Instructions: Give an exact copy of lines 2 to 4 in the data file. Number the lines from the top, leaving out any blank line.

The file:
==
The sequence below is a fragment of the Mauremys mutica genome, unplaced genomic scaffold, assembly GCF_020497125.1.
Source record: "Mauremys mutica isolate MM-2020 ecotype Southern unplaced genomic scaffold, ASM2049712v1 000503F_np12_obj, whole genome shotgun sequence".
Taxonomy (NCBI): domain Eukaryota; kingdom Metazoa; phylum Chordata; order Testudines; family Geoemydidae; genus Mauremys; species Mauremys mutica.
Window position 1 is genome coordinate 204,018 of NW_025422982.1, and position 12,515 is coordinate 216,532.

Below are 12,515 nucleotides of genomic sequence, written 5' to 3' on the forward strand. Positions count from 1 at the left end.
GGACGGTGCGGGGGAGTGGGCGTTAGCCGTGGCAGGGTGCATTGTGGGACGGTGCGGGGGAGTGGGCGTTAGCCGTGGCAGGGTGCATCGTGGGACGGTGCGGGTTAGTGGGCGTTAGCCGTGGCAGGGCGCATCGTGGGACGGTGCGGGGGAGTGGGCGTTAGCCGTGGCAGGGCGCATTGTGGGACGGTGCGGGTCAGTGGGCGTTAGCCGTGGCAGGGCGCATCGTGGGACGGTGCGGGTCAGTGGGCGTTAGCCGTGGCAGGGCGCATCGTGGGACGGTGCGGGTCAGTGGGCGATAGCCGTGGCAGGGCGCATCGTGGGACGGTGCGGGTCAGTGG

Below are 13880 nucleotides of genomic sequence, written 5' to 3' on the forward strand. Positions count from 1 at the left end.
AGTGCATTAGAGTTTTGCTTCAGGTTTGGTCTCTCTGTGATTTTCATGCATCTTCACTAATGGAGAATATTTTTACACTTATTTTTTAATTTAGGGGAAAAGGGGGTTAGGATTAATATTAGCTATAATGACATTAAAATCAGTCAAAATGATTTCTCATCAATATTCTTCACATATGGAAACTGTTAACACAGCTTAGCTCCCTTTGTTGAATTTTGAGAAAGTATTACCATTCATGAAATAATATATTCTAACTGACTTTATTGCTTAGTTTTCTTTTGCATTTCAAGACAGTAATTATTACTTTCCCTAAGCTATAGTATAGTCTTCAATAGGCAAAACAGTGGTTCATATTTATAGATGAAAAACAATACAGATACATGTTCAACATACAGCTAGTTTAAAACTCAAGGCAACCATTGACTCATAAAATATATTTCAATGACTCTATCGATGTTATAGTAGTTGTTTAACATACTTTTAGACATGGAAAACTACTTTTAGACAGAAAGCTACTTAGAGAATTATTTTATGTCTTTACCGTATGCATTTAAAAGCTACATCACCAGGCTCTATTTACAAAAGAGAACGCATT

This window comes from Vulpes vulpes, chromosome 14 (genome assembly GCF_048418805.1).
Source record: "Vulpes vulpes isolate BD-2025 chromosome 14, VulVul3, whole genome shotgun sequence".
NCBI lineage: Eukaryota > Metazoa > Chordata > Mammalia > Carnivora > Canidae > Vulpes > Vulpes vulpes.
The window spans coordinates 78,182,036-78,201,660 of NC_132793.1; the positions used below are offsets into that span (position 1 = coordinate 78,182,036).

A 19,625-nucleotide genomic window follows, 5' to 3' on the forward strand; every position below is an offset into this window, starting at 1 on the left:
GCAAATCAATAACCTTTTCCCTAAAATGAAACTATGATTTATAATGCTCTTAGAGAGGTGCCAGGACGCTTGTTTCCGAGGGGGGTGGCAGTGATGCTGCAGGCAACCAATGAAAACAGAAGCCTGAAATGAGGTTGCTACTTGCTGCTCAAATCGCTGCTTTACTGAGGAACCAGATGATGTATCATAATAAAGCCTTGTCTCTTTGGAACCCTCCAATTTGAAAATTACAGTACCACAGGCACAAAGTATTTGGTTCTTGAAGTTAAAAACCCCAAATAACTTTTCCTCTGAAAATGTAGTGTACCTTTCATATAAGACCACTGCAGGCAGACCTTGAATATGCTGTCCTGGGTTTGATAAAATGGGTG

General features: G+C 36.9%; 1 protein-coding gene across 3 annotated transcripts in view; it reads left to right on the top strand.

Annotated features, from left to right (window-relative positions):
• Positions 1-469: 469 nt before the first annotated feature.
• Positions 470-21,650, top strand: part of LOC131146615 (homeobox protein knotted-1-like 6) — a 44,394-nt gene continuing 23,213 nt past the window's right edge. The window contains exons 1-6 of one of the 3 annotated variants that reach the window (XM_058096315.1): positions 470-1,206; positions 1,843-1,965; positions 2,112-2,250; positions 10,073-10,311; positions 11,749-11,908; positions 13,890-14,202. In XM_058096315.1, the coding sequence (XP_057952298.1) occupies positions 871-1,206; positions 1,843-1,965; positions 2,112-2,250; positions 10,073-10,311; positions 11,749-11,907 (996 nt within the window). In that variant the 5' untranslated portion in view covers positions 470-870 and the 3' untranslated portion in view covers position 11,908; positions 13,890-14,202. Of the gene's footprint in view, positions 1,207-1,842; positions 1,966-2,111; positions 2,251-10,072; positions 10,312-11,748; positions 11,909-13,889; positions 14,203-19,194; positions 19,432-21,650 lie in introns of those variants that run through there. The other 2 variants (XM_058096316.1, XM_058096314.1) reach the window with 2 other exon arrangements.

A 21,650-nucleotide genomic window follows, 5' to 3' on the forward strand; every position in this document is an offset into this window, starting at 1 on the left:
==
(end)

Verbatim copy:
Source record: "Mauremys mutica isolate MM-2020 ecotype Southern unplaced genomic scaffold, ASM2049712v1 000503F_np12_obj, whole genome shotgun sequence".
Taxonomy (NCBI): domain Eukaryota; kingdom Metazoa; phylum Chordata; order Testudines; family Geoemydidae; genus Mauremys; species Mauremys mutica.
Window position 1 is genome coordinate 204,018 of NW_025422982.1, and position 12,515 is coordinate 216,532.